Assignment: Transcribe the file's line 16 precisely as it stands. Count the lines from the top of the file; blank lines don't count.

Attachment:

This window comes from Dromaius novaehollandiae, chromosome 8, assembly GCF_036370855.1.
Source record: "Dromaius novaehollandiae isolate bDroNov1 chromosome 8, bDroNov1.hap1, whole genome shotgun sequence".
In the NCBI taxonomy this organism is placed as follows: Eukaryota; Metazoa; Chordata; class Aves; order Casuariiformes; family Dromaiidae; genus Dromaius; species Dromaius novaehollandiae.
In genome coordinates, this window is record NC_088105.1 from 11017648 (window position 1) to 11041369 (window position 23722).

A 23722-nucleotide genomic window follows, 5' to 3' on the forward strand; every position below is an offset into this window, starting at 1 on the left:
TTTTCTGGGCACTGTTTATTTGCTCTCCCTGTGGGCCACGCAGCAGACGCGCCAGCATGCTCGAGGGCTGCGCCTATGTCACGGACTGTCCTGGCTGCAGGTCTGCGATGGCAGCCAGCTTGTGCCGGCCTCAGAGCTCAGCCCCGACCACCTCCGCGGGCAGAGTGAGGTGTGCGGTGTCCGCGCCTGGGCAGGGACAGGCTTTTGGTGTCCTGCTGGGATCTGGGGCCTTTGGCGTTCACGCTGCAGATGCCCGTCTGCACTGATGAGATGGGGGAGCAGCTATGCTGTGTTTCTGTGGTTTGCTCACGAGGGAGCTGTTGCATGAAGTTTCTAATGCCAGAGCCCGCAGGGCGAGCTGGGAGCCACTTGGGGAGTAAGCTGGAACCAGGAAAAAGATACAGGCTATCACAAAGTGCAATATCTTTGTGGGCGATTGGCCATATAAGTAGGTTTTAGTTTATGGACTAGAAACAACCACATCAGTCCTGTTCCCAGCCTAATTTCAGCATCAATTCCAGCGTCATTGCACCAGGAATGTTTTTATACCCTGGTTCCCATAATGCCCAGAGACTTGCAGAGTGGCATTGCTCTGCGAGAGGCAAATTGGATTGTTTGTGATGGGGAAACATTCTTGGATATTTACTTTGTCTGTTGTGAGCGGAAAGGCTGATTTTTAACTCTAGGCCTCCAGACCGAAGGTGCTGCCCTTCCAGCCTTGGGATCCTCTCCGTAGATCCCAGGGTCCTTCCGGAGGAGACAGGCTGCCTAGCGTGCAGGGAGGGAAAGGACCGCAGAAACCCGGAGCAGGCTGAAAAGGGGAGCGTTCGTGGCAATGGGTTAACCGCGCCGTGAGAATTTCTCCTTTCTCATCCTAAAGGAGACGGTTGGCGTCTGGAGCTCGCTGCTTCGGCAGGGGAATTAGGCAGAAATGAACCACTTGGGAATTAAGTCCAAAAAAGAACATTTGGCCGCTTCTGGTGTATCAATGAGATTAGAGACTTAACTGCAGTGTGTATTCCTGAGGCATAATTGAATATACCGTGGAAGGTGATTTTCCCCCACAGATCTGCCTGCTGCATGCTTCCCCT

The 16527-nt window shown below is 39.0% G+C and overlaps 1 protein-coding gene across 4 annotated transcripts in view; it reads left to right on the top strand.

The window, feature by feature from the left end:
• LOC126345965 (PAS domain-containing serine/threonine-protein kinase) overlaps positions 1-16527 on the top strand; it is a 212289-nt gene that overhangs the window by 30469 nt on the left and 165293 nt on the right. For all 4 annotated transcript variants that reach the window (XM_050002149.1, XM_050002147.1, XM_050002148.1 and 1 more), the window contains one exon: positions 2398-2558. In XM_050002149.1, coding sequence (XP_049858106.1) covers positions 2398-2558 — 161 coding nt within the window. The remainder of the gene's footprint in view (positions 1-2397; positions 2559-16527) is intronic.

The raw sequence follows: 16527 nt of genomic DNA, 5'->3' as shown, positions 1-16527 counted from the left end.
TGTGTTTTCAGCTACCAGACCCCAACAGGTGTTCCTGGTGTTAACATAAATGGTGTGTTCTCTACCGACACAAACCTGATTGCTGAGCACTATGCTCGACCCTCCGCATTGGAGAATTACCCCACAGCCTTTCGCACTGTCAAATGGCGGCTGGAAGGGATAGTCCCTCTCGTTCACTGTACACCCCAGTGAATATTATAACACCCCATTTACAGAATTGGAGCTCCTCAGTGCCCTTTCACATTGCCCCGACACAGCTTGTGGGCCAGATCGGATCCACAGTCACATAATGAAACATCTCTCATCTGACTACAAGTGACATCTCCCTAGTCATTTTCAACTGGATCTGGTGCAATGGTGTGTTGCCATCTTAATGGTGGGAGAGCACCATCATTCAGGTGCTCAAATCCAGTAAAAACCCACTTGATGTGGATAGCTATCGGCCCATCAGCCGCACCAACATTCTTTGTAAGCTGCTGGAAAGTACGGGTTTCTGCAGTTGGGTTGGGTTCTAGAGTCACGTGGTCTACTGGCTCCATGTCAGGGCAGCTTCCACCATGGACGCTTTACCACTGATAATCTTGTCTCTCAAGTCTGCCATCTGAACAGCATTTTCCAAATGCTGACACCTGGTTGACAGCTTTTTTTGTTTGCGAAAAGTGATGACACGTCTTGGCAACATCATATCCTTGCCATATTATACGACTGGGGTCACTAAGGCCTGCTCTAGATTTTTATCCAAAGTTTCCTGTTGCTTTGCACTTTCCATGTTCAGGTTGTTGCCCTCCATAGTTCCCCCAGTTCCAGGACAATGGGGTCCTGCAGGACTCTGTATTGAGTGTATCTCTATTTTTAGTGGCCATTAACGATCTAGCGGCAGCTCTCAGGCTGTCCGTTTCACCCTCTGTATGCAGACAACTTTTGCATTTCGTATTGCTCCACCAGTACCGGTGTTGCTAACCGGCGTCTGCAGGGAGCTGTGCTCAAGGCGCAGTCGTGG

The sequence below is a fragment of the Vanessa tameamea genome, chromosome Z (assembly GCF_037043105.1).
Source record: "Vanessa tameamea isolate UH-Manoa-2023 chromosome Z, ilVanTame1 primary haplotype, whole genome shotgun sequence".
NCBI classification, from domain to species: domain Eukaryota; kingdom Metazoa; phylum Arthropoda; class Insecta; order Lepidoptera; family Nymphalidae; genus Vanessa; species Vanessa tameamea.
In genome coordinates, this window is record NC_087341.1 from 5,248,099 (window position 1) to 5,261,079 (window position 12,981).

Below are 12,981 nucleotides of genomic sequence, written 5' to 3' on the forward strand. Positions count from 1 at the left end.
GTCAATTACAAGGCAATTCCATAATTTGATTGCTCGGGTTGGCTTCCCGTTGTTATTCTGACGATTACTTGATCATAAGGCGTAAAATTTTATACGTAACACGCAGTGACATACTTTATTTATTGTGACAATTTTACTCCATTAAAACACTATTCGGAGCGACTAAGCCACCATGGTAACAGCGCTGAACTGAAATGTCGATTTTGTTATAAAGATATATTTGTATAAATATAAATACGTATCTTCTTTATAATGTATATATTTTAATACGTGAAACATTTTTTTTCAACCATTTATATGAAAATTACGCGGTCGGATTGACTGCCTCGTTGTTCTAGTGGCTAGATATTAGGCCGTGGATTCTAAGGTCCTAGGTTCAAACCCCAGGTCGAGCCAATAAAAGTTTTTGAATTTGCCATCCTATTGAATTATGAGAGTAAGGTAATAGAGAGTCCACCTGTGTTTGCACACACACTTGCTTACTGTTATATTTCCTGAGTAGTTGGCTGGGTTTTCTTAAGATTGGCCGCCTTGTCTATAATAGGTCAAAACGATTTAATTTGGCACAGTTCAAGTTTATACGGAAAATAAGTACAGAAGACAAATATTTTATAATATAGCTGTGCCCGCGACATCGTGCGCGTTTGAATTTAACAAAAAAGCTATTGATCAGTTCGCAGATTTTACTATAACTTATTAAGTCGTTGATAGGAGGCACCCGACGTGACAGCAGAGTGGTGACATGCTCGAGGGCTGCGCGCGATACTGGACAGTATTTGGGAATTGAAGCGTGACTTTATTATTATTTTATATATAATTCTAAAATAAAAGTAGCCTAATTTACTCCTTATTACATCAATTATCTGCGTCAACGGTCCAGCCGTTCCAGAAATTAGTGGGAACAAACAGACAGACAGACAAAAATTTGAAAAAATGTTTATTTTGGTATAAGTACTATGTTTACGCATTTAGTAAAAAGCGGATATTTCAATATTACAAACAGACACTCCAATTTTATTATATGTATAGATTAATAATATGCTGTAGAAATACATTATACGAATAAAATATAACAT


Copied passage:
Below are 12,981 nucleotides of genomic sequence, written 5' to 3' on the forward strand. Positions count from 1 at the left end.